Gaby (1956): MGM’s Third (Color) Version of Waterloo Bridge, Starring Leslie Caron and John Kerr

Produced by Edwin H. Knopf, and directed by Curtis Bernhardt, Gaby is the third and weakest version of the play Waterloo Bridge, which had previously been made into films in 1931 and 1940.

Unlike the 1931 and 1940 versions, this film, which was shot in color, is the least satisfying, both thematically and artistically.

Designed as a star vehicle for rising star Leslie Caron, the movie changed the names of the main characters and major plot point, including a senseless happy ending.

Caron assumes the role that Vivien Leigh had in the 1940, and John Kerr plays the Robert Taylor part in that version, but there is not much chemistry between them.

John Kerr, who had become a star on Broadway in Tea and Sympathy, had just made Minnelli’s melodrama, The Cobweb.  Kerr turned down Wyler’s prestige production of “Friendly Persuasion,” in which he was offered a supporting part (eventualy played by Anthony Curtis) in order to essay the lead role in Gaby.

The mishmash of a screenplay is a result of too many cooks working on it, including Albert Hackett, Frances Goodrich and Charles Lederer, relying on the script of “Waterloo Bridge,” by S. N. Behrman, Paul H. Rameau and George Froeschel.

Though maintain the setting and contents, London circa 1944, during WWII, the scripters (perhaps under pressure from the studio) imposed an incoherent happy ending.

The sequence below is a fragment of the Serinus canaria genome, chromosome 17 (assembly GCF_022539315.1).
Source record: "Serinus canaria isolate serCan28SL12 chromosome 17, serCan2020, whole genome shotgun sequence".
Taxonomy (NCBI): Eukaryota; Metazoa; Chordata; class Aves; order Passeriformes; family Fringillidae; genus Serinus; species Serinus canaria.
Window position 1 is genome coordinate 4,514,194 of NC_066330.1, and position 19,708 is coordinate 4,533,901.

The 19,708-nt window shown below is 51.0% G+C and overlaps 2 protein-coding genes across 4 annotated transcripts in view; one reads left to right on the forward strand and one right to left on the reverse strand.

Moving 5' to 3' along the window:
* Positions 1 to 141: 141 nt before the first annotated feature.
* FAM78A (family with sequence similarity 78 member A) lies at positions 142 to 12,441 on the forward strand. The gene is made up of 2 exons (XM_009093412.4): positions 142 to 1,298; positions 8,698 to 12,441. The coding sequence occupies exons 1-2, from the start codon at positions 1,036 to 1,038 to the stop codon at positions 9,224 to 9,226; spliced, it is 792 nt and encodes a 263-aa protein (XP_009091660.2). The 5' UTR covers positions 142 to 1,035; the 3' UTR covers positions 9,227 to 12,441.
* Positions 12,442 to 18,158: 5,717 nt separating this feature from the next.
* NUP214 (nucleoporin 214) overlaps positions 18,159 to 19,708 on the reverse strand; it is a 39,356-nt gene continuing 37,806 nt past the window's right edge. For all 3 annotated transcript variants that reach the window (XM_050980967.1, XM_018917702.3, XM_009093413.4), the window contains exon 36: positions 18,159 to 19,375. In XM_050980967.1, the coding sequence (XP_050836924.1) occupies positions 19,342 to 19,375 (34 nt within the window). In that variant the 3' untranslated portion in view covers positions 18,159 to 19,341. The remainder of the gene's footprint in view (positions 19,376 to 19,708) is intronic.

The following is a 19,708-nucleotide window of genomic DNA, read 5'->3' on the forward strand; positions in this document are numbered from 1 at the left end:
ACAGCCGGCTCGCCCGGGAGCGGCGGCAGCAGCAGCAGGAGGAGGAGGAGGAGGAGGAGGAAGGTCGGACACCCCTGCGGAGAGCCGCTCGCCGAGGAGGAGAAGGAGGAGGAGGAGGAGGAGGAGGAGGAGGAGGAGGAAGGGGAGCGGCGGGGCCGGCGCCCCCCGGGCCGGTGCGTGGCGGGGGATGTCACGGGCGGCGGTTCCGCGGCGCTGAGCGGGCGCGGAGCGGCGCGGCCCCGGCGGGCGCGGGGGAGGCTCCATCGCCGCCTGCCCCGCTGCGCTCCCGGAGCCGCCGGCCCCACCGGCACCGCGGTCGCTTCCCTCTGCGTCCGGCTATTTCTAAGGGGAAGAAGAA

The whole last reel is senseless. Gaby keeps telling Greg that she can’t marry him, but he can’t guess the reason. When she finally confides that she’s a prostitute, he is shocked speechless. Gaby runs away into a bombing raid, and Greg follows her in his father’s car, then on foot. He yells at her to “have a heart, I am crippled.”  Greg saves her life from an imminent explosion, claiming, “If you had died just now, I would never have been able to love anyone else.” Gaby is still doubtful, but Greg reassures her: “Let’s forget the terrible things this war made us do.”

Dismissed by most critics, Gaby was a commercial flop, and did not do much for either Kerr’s or Caron’s career.  The French-born dancer would become a major star two years later, after playing the lead in Minnelli’s musical Gigi, which swept all the 1958 Oscar Awards.


Release date: May 9, 1956
Running time:  96 minutes